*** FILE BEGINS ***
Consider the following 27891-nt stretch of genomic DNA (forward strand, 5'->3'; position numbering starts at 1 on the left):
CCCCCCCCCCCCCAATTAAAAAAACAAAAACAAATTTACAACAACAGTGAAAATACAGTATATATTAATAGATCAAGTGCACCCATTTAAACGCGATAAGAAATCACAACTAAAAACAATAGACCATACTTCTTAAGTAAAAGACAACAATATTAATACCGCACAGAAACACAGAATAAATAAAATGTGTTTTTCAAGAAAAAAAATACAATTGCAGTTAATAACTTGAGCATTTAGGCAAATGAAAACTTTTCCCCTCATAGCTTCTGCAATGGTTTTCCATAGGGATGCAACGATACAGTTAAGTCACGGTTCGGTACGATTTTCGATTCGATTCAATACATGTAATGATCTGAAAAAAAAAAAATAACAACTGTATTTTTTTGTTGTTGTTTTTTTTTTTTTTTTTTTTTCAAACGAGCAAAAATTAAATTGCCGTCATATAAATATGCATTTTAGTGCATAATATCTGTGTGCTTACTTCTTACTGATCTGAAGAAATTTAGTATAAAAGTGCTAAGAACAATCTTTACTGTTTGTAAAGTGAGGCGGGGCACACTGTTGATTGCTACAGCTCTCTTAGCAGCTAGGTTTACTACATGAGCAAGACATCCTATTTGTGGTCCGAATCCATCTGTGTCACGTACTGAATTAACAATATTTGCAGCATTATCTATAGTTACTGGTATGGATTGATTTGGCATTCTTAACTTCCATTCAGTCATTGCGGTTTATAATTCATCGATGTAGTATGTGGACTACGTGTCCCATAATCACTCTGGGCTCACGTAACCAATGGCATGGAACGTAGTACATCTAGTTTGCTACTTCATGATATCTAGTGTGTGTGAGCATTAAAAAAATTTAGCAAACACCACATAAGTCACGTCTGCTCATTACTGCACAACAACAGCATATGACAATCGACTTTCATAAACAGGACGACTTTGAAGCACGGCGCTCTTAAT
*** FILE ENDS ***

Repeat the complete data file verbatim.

Consider the following 27891-nt stretch of genomic DNA (forward strand, 5'->3'; position numbering starts at 1 on the left):
CCCCCCCCCCCCCAATTAAAAAAACAAAAACAAATTTACAACAACAGTGAAAATACAGTATATATTAATAGATCAAGTGCACCCATTTAAACGCGATAAGAAATCACAACTAAAAACAATAGACCATACTTCTTAAGTAAAAGACAACAATATTAATACCGCACAGAAACACAGAATAAATAAAATGTGTTTTTCAAGAAAAAAAATACAATTGCAGTTAATAACTTGAGCATTTAGGCAAATGAAAACTTTTCCCCTCATAGCTTCTGCAATGGTTTTCCATAGGGATGCAACGATACAGTTAAGTCACGGTTCGGTACGATTTTCGATTCGATTCAATACATGTAATGATCTGAAAAAAAAAAAATAACAACTGTATTTTTTTGTTGTTGTTTTTTTTTTTTTTTTTTTTTCAAACGAGCAAAAATTAAATTGCCGTCATATAAATATGCATTTTAGTGCATAATATCTGTGTGCTTACTTCTTACTGATCTGAAGAAATTTAGTATAAAAGTGCTAAGAACAATCTTTACTGTTTGTAAAGTGAGGCGGGGCACACTGTTGATTGCTACAGCTCTCTTAGCAGCTAGGTTTACTACATGAGCAAGACATCCTATTTGTGGTCCGAATCCATCTGTGTCACGTACTGAATTAACAATATTTGCAGCATTATCTATAGTTACTGGTATGGATTGATTTGGCATTCTTAACTTCCATTCAGTCATTGCGGTTTATAATTCATCGATGTAGTATGTGGACTACGTGTCCCATAATCACTCTGGGCTCACGTAACCAATGGCATGGAACGTAGTACATCTAGTTTGCTACTTCATGATATCTAGTGTGTGTGAGCATTAAAAAAATTTAGCAAACACCACATAAGTCACGTCTGCTCATTACTGCACAACAACAGCATATGACAATCGACTTTCATAAACAGGACGACTTTGAAGCACGGCGCTCTTAAT